power, and loving dearly to fight a giant wrong.
Among these was the present patriarch of the family, Rev. Robert I. Breckinridge, who, during the war, with all the energy and ability of his great intellect, has fought against secession and rebellion.
Such a spirit, too, were many of his kinsmen-such would have been his brother, Rev. John Breckinridge, had he lived to see the day of trial, and such was the spirit of the children of that eminent departed minister.
One of these, Judge Samuel Breckinridge, of St. Louis, has been one of the most earnest Union men of that region; a man who has striven earnestly to undo, so far as lay in his power, the wrongs which his cousin, John C. Breckinridge, has done to his country.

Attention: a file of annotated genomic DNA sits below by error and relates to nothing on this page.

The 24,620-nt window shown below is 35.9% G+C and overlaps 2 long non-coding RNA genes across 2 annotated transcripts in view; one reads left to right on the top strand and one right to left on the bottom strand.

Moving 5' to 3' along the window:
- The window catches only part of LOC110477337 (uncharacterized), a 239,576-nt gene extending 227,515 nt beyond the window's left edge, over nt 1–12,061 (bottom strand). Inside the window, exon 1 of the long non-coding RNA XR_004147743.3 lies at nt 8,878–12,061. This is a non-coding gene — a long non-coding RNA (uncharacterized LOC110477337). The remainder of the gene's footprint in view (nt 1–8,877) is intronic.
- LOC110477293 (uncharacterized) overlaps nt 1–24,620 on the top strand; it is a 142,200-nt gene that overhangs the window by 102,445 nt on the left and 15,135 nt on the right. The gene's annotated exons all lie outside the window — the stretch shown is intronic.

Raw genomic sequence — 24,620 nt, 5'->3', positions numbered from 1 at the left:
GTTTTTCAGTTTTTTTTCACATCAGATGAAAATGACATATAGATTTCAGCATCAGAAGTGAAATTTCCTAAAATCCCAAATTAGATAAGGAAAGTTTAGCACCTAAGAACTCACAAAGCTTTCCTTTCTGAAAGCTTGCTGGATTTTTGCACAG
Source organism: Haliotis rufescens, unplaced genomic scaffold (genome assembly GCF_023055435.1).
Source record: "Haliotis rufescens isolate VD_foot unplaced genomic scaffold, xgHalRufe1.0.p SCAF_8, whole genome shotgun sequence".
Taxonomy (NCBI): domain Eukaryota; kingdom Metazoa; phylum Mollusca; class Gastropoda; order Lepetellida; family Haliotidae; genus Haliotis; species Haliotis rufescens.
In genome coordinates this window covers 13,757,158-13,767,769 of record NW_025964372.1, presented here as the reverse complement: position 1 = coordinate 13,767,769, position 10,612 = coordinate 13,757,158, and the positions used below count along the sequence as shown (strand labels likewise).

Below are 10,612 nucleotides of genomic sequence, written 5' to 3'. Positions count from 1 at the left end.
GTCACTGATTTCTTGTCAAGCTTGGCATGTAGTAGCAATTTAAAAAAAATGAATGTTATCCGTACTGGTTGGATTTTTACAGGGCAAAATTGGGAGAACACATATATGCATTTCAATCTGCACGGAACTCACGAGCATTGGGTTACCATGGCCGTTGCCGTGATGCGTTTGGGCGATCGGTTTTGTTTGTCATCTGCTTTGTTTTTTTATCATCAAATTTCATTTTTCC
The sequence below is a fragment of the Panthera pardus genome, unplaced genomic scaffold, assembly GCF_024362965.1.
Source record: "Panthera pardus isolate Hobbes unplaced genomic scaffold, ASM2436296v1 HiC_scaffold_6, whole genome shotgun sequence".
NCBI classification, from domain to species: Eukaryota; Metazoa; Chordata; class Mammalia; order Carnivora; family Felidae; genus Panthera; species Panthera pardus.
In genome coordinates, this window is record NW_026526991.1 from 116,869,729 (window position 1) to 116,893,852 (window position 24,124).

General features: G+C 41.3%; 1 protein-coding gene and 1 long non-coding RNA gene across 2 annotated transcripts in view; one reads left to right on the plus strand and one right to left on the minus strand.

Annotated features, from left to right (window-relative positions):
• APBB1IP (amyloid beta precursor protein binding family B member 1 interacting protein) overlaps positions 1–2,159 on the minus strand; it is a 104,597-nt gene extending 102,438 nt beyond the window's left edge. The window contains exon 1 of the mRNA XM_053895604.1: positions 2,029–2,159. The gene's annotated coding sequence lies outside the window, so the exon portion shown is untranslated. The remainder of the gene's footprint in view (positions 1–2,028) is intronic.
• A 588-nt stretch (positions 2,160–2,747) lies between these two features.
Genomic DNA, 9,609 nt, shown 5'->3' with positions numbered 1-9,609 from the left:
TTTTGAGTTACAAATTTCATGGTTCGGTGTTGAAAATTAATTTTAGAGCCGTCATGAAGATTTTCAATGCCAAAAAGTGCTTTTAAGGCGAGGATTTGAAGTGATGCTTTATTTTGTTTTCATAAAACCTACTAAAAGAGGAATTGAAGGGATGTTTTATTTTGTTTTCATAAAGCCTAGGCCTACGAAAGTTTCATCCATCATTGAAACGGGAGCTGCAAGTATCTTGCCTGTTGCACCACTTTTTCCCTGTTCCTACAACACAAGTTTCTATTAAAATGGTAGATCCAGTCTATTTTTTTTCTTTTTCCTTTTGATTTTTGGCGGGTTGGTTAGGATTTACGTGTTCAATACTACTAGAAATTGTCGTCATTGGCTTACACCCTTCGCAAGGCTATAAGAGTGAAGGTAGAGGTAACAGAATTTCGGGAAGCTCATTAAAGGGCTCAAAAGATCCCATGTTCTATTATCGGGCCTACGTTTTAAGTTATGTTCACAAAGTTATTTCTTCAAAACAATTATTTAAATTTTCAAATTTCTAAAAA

But among all the members of the family there was none who combined more perfectly the characteristics of the heroine, the saint, and the martyr, than the sister of the judge, Miss Margaret E. Breckinridge.
She was highly educated, and gifted beyond most of her s